Ayahuasca - The Visionary Plant from the Amazon - Part 2
edited: Thursday, October 11, 2007
By Howard G Charing
Not "rated" by the Author.
Posted: Thursday, October 11, 2007
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Part 2 of the article looks at the personal preparation and requirements for the Ayahuasca experience.
Preparation for the Ayahuasca Experience
In the West there are lots of stories like ‘Jack and the Beanstalk’ reminding us that plants have spirit power, Alice in Wonderland explored this world too. There is a large body of knowledge of power plants even if the form has been adapted to fairy tales and ‘domesticated’, not to under rate the richness of Grimms’ tales.
When a person drinks Ayahuasca, especially with a trusted shaman, there is a chance to learn and trust the plant. You discover that it works in its own way. It is a great moment getting to this point. Then there is the question of whether the plant trusts us, because it can be abused and used for getting the wrong kind of personal power. Without intention, vision, preparation, and a shaman, it is a drug not a healing medicine.
A major difficulty for Westerners is the diet and the living conditions in the rainforest. There is also the care clients need afterwards, as one is extremely vulnerable after drinking Ayahuasca. Also some of our attitudes need to change, for example some people find vomiting unpleasant.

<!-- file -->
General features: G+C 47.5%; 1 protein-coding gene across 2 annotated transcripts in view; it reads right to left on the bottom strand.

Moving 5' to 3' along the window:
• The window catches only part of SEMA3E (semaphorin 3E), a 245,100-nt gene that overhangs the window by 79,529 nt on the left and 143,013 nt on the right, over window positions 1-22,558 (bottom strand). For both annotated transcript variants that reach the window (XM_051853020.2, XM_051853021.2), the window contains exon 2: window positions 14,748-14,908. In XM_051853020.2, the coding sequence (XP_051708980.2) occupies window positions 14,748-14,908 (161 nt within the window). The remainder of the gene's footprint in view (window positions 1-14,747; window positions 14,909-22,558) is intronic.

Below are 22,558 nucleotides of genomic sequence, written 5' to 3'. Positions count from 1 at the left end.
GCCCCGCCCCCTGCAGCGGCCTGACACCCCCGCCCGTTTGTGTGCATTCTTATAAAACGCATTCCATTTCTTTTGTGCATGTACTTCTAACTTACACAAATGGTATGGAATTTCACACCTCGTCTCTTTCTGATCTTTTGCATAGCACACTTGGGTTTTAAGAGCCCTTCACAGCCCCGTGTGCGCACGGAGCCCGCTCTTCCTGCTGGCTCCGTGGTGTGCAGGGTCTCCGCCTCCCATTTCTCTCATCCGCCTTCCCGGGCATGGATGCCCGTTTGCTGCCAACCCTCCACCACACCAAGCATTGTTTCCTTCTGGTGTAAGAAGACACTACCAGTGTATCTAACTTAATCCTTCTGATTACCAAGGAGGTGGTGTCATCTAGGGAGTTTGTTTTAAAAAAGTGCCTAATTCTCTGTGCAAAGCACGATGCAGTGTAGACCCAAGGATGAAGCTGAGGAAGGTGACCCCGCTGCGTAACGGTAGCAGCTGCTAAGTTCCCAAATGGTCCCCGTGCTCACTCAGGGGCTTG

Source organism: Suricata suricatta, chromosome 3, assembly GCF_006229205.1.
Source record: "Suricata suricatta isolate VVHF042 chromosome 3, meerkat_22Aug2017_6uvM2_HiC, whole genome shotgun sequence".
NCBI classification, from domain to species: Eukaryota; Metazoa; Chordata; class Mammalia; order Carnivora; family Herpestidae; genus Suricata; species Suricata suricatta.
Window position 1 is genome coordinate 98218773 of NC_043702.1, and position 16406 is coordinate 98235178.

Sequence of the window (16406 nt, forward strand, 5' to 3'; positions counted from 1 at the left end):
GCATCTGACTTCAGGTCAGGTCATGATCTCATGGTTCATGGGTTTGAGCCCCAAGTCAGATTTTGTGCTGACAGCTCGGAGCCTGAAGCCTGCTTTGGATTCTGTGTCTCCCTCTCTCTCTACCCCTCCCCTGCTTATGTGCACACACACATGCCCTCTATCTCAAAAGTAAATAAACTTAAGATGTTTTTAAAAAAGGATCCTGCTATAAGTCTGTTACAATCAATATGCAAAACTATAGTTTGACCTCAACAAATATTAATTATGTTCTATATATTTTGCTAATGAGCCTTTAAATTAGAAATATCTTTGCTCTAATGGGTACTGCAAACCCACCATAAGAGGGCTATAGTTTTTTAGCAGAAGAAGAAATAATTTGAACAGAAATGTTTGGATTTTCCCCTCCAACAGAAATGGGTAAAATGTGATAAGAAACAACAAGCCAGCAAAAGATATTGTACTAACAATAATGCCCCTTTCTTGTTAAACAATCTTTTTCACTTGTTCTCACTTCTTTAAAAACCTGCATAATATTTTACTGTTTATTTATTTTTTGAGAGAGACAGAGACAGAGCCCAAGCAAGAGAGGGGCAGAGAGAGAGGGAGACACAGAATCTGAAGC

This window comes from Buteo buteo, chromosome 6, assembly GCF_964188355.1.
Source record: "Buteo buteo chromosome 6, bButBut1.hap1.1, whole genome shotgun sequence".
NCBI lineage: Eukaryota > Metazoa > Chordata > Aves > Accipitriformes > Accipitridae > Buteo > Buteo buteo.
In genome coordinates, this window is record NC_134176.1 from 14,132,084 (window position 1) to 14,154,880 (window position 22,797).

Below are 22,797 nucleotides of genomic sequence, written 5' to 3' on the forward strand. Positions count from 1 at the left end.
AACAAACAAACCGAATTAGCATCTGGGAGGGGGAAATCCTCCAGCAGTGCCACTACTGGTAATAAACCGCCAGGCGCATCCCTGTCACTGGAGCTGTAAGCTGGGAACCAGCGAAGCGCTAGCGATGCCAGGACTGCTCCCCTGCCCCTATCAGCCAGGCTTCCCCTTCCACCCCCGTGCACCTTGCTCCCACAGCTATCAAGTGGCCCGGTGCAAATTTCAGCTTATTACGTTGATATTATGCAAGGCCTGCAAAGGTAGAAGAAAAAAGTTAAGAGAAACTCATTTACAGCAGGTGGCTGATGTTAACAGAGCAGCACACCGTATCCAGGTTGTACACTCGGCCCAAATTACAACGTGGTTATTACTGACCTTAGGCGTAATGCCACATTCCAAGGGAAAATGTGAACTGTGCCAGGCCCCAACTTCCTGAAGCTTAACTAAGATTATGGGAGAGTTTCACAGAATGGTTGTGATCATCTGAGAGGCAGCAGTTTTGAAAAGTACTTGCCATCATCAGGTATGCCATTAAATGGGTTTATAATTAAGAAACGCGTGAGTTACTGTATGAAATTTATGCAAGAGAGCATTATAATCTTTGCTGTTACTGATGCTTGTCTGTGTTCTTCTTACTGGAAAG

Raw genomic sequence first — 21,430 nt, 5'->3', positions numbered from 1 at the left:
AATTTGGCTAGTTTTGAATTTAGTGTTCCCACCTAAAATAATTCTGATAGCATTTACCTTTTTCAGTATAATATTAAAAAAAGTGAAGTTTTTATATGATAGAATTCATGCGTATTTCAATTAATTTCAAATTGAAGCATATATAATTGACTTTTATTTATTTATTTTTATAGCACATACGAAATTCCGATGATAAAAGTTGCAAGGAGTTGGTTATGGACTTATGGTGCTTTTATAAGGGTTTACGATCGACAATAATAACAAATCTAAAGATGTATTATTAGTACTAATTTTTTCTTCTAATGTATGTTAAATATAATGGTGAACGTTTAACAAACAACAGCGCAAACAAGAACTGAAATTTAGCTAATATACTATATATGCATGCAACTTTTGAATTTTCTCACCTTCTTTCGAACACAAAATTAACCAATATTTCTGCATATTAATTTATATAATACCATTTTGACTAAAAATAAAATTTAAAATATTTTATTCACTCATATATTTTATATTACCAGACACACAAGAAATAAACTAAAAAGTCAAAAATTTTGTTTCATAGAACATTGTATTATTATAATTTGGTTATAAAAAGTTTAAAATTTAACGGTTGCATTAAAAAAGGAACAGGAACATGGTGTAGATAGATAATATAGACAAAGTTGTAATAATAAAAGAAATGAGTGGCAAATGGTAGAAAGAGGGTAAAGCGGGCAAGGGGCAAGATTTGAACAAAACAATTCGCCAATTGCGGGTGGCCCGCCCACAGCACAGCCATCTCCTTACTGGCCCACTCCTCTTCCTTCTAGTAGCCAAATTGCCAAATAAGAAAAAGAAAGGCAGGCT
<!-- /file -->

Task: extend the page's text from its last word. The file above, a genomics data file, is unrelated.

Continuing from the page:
In the Ayahuasca ceremony purgative cleansing of the physical body is an essential preparation for the new level of emerging consciousness. Vomiting and occasionally brief diarrhoea are common effects during the initial sessions.
The Shaman's Diet
An integral element of this preparation is to undertake a diet intended to reduce excessive sugar, salt, oils, pork, fat, and spicy food in the body in
preparation to be in communion with the spirit of Ayahuasca. Reduction of these should commence as soon as one commits to the experience.
Pork in particular is considered to be impure and is studiously avoided by Ayahuasca practitioners. Complete abstinence from pork and lard for at least two weeks prior to the first ceremony is recommended to participants to reduce the impact of the purge. It is also recommended that this abstinence continue for at least two weeks after the final ceremony.
In the initiatory diet for those seeking personal cleansing and healing, chicken, fish, wild game meat, fruits, and vegetables may be eaten but with little if any salt, sugar, oils or spices. The cleansing effect and strength of the visionary experience can be greatly enriched by one's commitment to these preparations.
Sexual abstinence also forms part of the diet and is a traditional requirement of Ayahuasca cleansing and healing. We recommend abstinence from sexual activity for a few days prior to the ceremony, and to continue a day or two after the last ceremony.
As all Amazonian shamans will tell you, and in the words of Dona Cotrina